Archive for January, 2023

Volunteers Needed

If you have a question or wish to volunteer email: rriprograms@gmail.com

The button for Volunteer and Ask A Question are not active. You can use the email address above

for those purposes.


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stories and photos by Gail K.

Welcome back!!! President Marie opened the meeting and Jennie spoke to issues we need to address: officers, tours

and speakers.

The educational portion of our meeting was learning to identify trees & shrubs during the winter months.

ABOVE: Jennie shows one of the many reference books she finds most helpful.

BELOW: a few of the many samples brought in to help us practice in recognizing the features to ID a tree.

Jennie, using one of the specimens; points out a feature to focus on. Following her suggestions, the members

selected branches to ID.

ABOVE:–the two darker wood specimens  a female and a male winterberry….using berries or fruit is an easy way to help ID a tree or shrub.

BELOW:  Jennie sneaked in a trick plant.  Do you know what it is??  Clue word, plant: feature the seed head

Now is also a good time to ID conifers and other evergreen trees; using their cones, & needles to help.

Use the bark & other markings along the stems to help with naming a tree. The bottom one is labeled, can you name the

tree above????

Of course, another feature would be the buds found on your spring blooming shrubs and trees ex: Magnolia.It was great seeing everyone again– looking forwardto another exciting season-won’t you join us……..
Answers: trick specimen; Smilax Herbacea & the “camo” bark belongs to a Sycamore. g

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Tree Sale

From Gail K.

Follow this link below for the Monroe County Tree Sale


Here is another opportunity: maybe a bit closer esp for you western county folks.

Check out the Lenawee County Tree sale-Adrian
Different products–but still offer trees and shrubsalong with daylilies (one caught my eye) &
 books–one on morel mushrooms as well as someother interesting topics.

Remember folks…..both of these organizations will
gladly welcome any volunteer help……..the only sad thing is that they are both on the samewknd which makes it rough……..but I am sure you canwork something out with either one……….

Here is a link to the site:


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The storm passed, the sun came out and LOOK who flew in with hopes of finding dinner…………

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photos from Gail K.

On the eve of a looming snow storm, look who’s back

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Belle Isle part 4

photos & story by Gail K.

Belle Isle Part 4- The Conservatory

Leaving the outdoor formal gardens, we head inside to see the myriad of non-hardy exhibits.

We don’t even get thru the door when we spot a plant of interest. Jennie carefully dissects the plant parts to try & identify it.

apologies for the blurry photo-the plant in question? once inside, we enter a “tropical” realm-

With camera in hand, my attention is not always on the plants..but can’t ignore a vivid color display.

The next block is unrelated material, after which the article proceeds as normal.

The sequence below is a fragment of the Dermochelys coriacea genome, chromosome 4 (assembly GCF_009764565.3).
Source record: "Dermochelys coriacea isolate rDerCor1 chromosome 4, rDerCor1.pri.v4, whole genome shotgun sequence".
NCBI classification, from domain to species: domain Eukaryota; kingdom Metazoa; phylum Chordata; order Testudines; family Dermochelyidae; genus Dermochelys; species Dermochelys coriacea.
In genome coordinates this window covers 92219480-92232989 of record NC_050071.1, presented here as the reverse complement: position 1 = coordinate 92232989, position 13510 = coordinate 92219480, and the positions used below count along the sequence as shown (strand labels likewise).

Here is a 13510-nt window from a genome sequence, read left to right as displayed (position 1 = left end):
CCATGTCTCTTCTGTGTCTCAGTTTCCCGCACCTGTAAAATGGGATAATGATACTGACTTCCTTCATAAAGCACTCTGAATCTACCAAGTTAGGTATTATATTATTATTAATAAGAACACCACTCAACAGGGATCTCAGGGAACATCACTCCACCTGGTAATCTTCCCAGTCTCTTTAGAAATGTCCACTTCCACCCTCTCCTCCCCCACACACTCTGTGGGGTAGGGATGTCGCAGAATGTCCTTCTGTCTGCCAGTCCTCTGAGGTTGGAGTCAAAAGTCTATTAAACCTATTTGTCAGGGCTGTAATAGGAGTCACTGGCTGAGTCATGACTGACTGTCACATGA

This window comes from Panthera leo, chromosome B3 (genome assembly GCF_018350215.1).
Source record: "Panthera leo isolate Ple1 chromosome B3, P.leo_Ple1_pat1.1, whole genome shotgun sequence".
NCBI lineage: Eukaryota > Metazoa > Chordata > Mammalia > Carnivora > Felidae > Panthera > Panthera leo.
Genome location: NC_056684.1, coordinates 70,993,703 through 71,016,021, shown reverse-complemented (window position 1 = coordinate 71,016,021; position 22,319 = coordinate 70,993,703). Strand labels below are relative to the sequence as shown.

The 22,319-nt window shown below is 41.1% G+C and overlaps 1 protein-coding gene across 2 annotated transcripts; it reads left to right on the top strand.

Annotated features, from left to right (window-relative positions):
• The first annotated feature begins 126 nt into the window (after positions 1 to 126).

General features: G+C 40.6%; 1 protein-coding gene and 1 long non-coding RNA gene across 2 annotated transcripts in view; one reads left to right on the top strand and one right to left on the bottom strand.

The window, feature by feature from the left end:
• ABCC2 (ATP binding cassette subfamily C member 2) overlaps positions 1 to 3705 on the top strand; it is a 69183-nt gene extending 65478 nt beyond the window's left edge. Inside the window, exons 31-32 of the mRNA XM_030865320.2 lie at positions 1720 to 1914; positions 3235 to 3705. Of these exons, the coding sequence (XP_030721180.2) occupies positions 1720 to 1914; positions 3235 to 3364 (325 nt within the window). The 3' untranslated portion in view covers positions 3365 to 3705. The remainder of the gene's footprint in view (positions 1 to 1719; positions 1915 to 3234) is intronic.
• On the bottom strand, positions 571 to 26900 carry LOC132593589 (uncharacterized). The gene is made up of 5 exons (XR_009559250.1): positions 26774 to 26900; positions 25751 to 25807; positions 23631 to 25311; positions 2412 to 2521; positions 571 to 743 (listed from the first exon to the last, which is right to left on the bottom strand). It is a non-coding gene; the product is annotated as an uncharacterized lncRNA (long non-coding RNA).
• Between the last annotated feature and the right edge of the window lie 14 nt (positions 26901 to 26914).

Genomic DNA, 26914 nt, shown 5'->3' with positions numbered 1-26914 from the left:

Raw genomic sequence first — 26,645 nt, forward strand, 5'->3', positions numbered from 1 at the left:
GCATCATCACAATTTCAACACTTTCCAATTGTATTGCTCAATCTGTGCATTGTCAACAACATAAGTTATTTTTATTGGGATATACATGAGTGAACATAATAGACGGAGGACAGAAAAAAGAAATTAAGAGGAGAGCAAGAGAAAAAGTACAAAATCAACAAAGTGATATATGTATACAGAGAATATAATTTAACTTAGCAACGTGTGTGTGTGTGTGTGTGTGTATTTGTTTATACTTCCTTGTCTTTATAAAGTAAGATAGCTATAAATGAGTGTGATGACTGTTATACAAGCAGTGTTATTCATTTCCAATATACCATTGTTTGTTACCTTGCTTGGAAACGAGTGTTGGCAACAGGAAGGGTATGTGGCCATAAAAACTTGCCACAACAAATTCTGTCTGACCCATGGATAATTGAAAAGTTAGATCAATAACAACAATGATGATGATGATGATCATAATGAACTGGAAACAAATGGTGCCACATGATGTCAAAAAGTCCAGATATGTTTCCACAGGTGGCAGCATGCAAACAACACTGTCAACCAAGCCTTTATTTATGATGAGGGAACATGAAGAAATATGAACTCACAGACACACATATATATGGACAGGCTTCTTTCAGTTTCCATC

A lot of contrast among the plants, in the flowers & in the foliage as well…..

 sensory surge…….just try to pick a favorite        ( pink tendrils fall from a plant above!!)

the colors, shapes-such variety

     A living wall !!!!!

            An angel trumpet flower

  how interesting….. some of Mother Nature’s finest

 such contrast in the hues of the same color

such diversity, not a surprise that this transfers to the pollinators and birds of the tropical climates?

This plant so striking, I’m tempted to take up indoor gardening…….

From the lowest of low such as this ground orchid to the heights of this impressive display-the tropical dome touches all the senses…………

Not willing to go unnoticed- cactus in the small arid section put on quite an impressive & “touching” display.

Tall, short, pointed and rounded–all kinds

      so high above – so white below—-

          wonder who pollinates these flowers?

In a small outdoor courtyard we find a pond, waterfall and fish-along with native plantings.

It’s time to head home; leaving the conservatory we pass thru one more zone-can you guess which one??

Along with staghorn ferns, orchids find a happy home in which to thrive………..

I love this color!

No matter where or whose collection–seems almost mandatory that they have an area where Orchids are
the feature plant….a trend in today’s gardening

Before leaving, I drive around the isle, how lucky we are to have such a resource in our backyard.

Most of us want to see the Oudolf Gardens in another season;

 I hope you will join us when we return to Belle Isle.     g

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Nature Break Webinar:

from Stella & Jennie

Nature Break Webinar: Walking in a Winter Wonderland with Catherine Henry, Bailey Conservation Fellow. January 19, 5:30-6:30 PM

Have you ever wondered how trees make it through the winter? Join us to learn how Michigan trees “hibernate” and for tips on identifying trees and critters in the winter. We’ll also share insights from field staff on what conservation fieldwork is like during the winter and their favorite TNC preserves for snowy adventures. Register at https://www.nature.org/en-us/get-involved/how-to-help/volunteer-and-attend-events/find-local-events-and-opportunities/?r=United%20States&s=Michigan&vu=mievents

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story & photos by Gail K.

Leaving the Oudolf Garden exhibit, we get a sneak peek of the formal gardens.  Something about this,
tugs on the inner child, beckoning one in to explore.

Rear view–

Within this display, you will be treated to various plantings, intermixed with sculptures & architectural features.

Front Entry-

Upon entering the garden, we are greeted by an in your face HOT orange -striped leaf canna lily!!

Immediately on our right; a grassy pathway with bilateral- massive planting beds.  I don’t remember this from our past


Let me showcase some to the plantings

How many can you name??

note the contrasting foliage in each photo